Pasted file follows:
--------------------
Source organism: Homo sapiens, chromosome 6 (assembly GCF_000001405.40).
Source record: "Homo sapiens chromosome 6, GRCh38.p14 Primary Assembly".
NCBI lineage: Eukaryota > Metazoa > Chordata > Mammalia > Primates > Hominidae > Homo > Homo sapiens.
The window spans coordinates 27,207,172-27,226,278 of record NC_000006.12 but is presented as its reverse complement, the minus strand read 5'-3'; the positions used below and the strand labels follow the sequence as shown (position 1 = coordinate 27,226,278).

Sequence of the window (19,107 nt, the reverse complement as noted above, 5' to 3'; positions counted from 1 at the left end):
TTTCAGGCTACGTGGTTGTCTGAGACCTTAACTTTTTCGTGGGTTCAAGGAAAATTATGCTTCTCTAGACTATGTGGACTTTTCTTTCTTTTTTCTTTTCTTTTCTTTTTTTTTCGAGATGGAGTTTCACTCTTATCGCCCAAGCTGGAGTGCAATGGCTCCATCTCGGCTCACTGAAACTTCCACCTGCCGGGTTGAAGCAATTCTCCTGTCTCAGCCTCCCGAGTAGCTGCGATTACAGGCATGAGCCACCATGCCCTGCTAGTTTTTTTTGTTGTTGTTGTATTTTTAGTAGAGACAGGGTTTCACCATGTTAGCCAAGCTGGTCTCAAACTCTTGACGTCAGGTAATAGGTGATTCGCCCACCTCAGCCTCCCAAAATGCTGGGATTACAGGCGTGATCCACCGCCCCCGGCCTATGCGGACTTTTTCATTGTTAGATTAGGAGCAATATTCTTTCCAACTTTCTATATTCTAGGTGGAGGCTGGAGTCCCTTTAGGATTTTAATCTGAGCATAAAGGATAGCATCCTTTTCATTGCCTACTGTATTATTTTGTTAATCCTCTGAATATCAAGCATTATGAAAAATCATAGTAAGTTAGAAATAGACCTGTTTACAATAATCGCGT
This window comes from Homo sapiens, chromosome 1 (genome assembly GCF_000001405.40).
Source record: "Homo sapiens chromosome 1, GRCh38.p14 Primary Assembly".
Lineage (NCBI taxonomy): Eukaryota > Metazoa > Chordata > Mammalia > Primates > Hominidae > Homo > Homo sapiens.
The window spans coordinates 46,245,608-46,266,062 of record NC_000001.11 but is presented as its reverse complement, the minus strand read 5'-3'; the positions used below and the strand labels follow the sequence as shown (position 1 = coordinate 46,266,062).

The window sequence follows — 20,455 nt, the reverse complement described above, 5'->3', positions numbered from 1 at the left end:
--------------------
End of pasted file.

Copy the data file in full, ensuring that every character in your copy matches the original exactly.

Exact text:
Source organism: Homo sapiens, chromosome 6 (assembly GCF_000001405.40).
Source record: "Homo sapiens chromosome 6, GRCh38.p14 Primary Assembly".
NCBI lineage: Eukaryota > Metazoa > Chordata > Mammalia > Primates > Hominidae > Homo > Homo sapiens.
The window spans coordinates 27,207,172-27,226,278 of record NC_000006.12 but is presented as its reverse complement, the minus strand read 5'-3'; the positions used below and the strand labels follow the sequence as shown (position 1 = coordinate 27,226,278).

Sequence of the window (19,107 nt, the reverse complement as noted above, 5' to 3'; positions counted from 1 at the left end):
TTTCAGGCTACGTGGTTGTCTGAGACCTTAACTTTTTCGTGGGTTCAAGGAAAATTATGCTTCTCTAGACTATGTGGACTTTTCTTTCTTTTTTCTTTTCTTTTCTTTTTTTTTCGAGATGGAGTTTCACTCTTATCGCCCAAGCTGGAGTGCAATGGCTCCATCTCGGCTCACTGAAACTTCCACCTGCCGGGTTGAAGCAATTCTCCTGTCTCAGCCTCCCGAGTAGCTGCGATTACAGGCATGAGCCACCATGCCCTGCTAGTTTTTTTTGTTGTTGTTGTATTTTTAGTAGAGACAGGGTTTCACCATGTTAGCCAAGCTGGTCTCAAACTCTTGACGTCAGGTAATAGGTGATTCGCCCACCTCAGCCTCCCAAAATGCTGGGATTACAGGCGTGATCCACCGCCCCCGGCCTATGCGGACTTTTTCATTGTTAGATTAGGAGCAATATTCTTTCCAACTTTCTATATTCTAGGTGGAGGCTGGAGTCCCTTTAGGATTTTAATCTGAGCATAAAGGATAGCATCCTTTTCATTGCCTACTGTATTATTTTGTTAATCCTCTGAATATCAAGCATTATGAAAAATCATAGTAAGTTAGAAATAGACCTGTTTACAATAATCGCGT
This window comes from Homo sapiens, chromosome 1 (genome assembly GCF_000001405.40).
Source record: "Homo sapiens chromosome 1, GRCh38.p14 Primary Assembly".
Lineage (NCBI taxonomy): Eukaryota > Metazoa > Chordata > Mammalia > Primates > Hominidae > Homo > Homo sapiens.
The window spans coordinates 46,245,608-46,266,062 of record NC_000001.11 but is presented as its reverse complement, the minus strand read 5'-3'; the positions used below and the strand labels follow the sequence as shown (position 1 = coordinate 46,266,062).

The window sequence follows — 20,455 nt, the reverse complement described above, 5'->3', positions numbered from 1 at the left end: